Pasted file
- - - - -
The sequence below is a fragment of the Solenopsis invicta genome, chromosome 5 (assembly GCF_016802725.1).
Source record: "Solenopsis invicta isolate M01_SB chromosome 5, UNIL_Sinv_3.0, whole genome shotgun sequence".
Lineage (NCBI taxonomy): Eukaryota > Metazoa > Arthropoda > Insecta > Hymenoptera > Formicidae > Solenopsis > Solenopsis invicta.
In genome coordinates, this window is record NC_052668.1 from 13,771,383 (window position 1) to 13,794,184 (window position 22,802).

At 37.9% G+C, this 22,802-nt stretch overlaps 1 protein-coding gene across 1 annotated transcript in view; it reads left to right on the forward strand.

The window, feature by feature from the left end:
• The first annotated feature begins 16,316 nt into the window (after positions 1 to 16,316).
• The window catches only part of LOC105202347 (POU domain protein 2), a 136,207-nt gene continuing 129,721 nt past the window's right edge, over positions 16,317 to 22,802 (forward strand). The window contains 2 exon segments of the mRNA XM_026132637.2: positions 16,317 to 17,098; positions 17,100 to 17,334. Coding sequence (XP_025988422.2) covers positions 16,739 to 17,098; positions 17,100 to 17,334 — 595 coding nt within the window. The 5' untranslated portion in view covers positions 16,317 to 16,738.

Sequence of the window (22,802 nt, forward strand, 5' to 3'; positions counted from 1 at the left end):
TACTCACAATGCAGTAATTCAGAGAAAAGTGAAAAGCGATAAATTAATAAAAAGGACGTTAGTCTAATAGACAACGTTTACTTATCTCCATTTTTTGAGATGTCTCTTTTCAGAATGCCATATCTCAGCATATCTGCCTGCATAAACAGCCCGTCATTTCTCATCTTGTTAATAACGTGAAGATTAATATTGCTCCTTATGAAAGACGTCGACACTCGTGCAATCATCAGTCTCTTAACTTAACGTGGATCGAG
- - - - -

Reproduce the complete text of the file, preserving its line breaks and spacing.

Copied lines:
The sequence below is a fragment of the Solenopsis invicta genome, chromosome 5 (assembly GCF_016802725.1).
Source record: "Solenopsis invicta isolate M01_SB chromosome 5, UNIL_Sinv_3.0, whole genome shotgun sequence".
Lineage (NCBI taxonomy): Eukaryota > Metazoa > Arthropoda > Insecta > Hymenoptera > Formicidae > Solenopsis > Solenopsis invicta.
In genome coordinates, this window is record NC_052668.1 from 13,771,383 (window position 1) to 13,794,184 (window position 22,802).

At 37.9% G+C, this 22,802-nt stretch overlaps 1 protein-coding gene across 1 annotated transcript in view; it reads left to right on the forward strand.

The window, feature by feature from the left end:
• The first annotated feature begins 16,316 nt into the window (after positions 1 to 16,316).
• The window catches only part of LOC105202347 (POU domain protein 2), a 136,207-nt gene continuing 129,721 nt past the window's right edge, over positions 16,317 to 22,802 (forward strand). The window contains 2 exon segments of the mRNA XM_026132637.2: positions 16,317 to 17,098; positions 17,100 to 17,334. Coding sequence (XP_025988422.2) covers positions 16,739 to 17,098; positions 17,100 to 17,334 — 595 coding nt within the window. The 5' untranslated portion in view covers positions 16,317 to 16,738.

Sequence of the window (22,802 nt, forward strand, 5' to 3'; positions counted from 1 at the left end):
TACTCACAATGCAGTAATTCAGAGAAAAGTGAAAAGCGATAAATTAATAAAAAGGACGTTAGTCTAATAGACAACGTTTACTTATCTCCATTTTTTGAGATGTCTCTTTTCAGAATGCCATATCTCAGCATATCTGCCTGCATAAACAGCCCGTCATTTCTCATCTTGTTAATAACGTGAAGATTAATATTGCTCCTTATGAAAGACGTCGACACTCGTGCAATCATCAGTCTCTTAACTTAACGTGGATCGAG